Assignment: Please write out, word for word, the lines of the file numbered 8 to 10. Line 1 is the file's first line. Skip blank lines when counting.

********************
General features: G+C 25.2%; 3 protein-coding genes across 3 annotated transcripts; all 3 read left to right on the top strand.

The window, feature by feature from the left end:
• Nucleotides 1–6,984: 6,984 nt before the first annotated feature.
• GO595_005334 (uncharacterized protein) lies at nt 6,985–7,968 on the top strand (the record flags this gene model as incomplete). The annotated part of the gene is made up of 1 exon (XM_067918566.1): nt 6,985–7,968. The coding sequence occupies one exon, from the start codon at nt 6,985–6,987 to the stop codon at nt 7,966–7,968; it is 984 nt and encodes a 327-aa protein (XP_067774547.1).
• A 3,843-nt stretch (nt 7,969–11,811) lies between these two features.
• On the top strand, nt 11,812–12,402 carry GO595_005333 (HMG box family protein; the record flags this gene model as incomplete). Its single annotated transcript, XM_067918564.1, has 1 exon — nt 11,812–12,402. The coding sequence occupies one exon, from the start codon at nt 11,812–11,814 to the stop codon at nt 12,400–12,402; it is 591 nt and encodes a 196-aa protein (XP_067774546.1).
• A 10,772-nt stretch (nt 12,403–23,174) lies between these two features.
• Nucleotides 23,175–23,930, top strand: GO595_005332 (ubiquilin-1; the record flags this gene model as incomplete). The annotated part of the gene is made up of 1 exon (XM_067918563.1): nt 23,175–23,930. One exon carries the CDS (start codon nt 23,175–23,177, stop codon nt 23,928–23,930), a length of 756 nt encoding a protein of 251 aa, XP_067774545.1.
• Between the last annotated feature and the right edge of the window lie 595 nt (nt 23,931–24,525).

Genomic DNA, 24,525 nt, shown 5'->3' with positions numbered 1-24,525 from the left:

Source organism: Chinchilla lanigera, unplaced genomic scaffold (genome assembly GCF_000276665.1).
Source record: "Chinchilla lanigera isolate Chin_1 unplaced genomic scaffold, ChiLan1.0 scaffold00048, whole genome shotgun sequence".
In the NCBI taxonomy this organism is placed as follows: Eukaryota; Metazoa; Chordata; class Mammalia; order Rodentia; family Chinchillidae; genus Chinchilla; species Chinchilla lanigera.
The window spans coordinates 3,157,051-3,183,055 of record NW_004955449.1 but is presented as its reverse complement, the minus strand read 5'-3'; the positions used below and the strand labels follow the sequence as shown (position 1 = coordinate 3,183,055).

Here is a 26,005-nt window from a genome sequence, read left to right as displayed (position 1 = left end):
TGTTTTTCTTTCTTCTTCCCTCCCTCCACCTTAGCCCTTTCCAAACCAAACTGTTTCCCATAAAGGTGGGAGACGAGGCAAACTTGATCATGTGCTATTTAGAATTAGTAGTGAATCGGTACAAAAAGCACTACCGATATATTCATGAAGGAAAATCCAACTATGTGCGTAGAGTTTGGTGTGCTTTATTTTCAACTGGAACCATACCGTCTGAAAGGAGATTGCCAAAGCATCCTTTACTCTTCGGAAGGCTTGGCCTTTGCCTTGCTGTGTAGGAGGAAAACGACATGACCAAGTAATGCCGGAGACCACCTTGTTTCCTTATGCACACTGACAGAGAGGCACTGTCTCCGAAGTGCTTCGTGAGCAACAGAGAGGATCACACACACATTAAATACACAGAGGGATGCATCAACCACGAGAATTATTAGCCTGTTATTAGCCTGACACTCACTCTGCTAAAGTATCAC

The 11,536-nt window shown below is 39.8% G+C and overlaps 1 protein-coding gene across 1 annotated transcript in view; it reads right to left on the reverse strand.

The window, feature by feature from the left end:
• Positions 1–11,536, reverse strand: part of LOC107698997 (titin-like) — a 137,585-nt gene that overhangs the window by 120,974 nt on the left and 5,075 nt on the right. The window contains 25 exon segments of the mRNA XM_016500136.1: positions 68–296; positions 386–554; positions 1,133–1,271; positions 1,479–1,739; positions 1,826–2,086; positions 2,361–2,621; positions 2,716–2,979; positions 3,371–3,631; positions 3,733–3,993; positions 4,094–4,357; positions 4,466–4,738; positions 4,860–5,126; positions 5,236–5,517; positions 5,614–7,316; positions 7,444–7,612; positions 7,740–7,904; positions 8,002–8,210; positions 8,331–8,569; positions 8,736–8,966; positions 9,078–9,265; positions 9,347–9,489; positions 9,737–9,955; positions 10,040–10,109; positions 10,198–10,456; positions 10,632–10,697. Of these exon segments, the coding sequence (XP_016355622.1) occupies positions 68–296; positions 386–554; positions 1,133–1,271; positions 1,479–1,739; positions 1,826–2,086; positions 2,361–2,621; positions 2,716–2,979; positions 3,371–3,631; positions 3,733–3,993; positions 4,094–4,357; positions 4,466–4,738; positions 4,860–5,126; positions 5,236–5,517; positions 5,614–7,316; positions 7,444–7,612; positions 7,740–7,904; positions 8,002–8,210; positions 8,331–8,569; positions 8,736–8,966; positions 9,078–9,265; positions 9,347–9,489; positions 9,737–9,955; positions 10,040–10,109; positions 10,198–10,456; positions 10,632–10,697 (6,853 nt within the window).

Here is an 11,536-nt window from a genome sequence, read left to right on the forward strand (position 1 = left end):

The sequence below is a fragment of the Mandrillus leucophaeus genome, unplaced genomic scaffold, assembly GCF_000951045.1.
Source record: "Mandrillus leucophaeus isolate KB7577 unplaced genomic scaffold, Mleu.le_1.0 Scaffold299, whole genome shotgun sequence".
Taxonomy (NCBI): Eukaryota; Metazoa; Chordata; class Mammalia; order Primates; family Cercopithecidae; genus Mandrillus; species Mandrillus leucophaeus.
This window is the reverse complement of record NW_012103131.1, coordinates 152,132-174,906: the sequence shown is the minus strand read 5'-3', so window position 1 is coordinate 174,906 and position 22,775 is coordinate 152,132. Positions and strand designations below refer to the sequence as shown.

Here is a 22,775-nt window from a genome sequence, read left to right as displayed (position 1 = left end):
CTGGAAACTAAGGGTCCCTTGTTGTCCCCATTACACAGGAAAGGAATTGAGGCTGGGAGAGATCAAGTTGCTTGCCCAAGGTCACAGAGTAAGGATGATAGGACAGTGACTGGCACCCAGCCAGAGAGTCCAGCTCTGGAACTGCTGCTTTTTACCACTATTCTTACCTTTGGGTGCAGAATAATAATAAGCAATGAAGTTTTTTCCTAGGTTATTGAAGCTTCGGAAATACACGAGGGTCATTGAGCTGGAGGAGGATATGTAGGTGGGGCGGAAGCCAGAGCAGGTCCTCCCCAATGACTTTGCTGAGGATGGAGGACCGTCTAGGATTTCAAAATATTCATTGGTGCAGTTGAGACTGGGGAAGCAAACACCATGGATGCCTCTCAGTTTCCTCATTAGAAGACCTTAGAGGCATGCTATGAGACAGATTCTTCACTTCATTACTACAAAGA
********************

• Nucleotides 23,175–23,930, top strand: GO595_005332 (ubiquilin-1; the record flags this gene model as incomplete). The annotated part of the gene is made up of 1 exon (XM_067918563.1): nt 23,175–23,930. One exon carries the CDS (start codon nt 23,175–23,177, stop codon nt 23,928–23,930), a length of 756 nt encoding a protein of 251 aa, XP_067774545.1.
• Between the last annotated feature and the right edge of the window lie 595 nt (nt 23,931–24,525).

Genomic DNA, 24,525 nt, shown 5'->3' with positions numbered 1-24,525 from the left: